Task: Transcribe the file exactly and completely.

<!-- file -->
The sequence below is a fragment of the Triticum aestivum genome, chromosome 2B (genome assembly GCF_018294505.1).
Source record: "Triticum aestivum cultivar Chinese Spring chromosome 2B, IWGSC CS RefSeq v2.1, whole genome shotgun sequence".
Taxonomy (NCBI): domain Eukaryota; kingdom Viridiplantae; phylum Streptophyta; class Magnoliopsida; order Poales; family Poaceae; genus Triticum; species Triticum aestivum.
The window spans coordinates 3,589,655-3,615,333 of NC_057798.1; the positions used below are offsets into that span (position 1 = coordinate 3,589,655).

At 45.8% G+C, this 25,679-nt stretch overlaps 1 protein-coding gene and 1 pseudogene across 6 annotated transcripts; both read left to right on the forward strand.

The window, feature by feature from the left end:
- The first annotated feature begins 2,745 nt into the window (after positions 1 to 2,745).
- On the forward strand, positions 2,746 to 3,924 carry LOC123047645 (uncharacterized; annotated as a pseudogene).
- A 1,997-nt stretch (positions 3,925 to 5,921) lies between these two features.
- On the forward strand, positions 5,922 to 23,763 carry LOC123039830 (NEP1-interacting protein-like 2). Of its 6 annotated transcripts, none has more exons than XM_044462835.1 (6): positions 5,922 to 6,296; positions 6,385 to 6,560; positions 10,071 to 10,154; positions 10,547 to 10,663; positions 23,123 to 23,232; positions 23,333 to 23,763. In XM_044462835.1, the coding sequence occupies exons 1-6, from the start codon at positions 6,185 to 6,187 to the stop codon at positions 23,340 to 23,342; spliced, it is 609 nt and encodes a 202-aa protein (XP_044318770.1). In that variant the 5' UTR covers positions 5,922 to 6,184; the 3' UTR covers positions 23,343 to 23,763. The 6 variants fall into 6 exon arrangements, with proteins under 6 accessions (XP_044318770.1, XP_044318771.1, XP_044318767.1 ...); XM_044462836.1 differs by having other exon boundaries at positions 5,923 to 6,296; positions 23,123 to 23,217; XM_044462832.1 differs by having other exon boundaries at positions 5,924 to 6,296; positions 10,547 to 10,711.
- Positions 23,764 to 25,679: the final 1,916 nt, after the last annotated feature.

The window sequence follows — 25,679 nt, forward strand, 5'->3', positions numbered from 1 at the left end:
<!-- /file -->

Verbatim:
The sequence below is a fragment of the Triticum aestivum genome, chromosome 2B (genome assembly GCF_018294505.1).
Source record: "Triticum aestivum cultivar Chinese Spring chromosome 2B, IWGSC CS RefSeq v2.1, whole genome shotgun sequence".
Taxonomy (NCBI): domain Eukaryota; kingdom Viridiplantae; phylum Streptophyta; class Magnoliopsida; order Poales; family Poaceae; genus Triticum; species Triticum aestivum.
The window spans coordinates 3,589,655-3,615,333 of NC_057798.1; the positions used below are offsets into that span (position 1 = coordinate 3,589,655).

At 45.8% G+C, this 25,679-nt stretch overlaps 1 protein-coding gene and 1 pseudogene across 6 annotated transcripts; both read left to right on the forward strand.

The window, feature by feature from the left end:
- The first annotated feature begins 2,745 nt into the window (after positions 1 to 2,745).
- On the forward strand, positions 2,746 to 3,924 carry LOC123047645 (uncharacterized; annotated as a pseudogene).
- A 1,997-nt stretch (positions 3,925 to 5,921) lies between these two features.
- On the forward strand, positions 5,922 to 23,763 carry LOC123039830 (NEP1-interacting protein-like 2). Of its 6 annotated transcripts, none has more exons than XM_044462835.1 (6): positions 5,922 to 6,296; positions 6,385 to 6,560; positions 10,071 to 10,154; positions 10,547 to 10,663; positions 23,123 to 23,232; positions 23,333 to 23,763. In XM_044462835.1, the coding sequence occupies exons 1-6, from the start codon at positions 6,185 to 6,187 to the stop codon at positions 23,340 to 23,342; spliced, it is 609 nt and encodes a 202-aa protein (XP_044318770.1). In that variant the 5' UTR covers positions 5,922 to 6,184; the 3' UTR covers positions 23,343 to 23,763. The 6 variants fall into 6 exon arrangements, with proteins under 6 accessions (XP_044318770.1, XP_044318771.1, XP_044318767.1 ...); XM_044462836.1 differs by having other exon boundaries at positions 5,923 to 6,296; positions 23,123 to 23,217; XM_044462832.1 differs by having other exon boundaries at positions 5,924 to 6,296; positions 10,547 to 10,711.
- Positions 23,764 to 25,679: the final 1,916 nt, after the last annotated feature.

The window sequence follows — 25,679 nt, forward strand, 5'->3', positions numbered from 1 at the left end: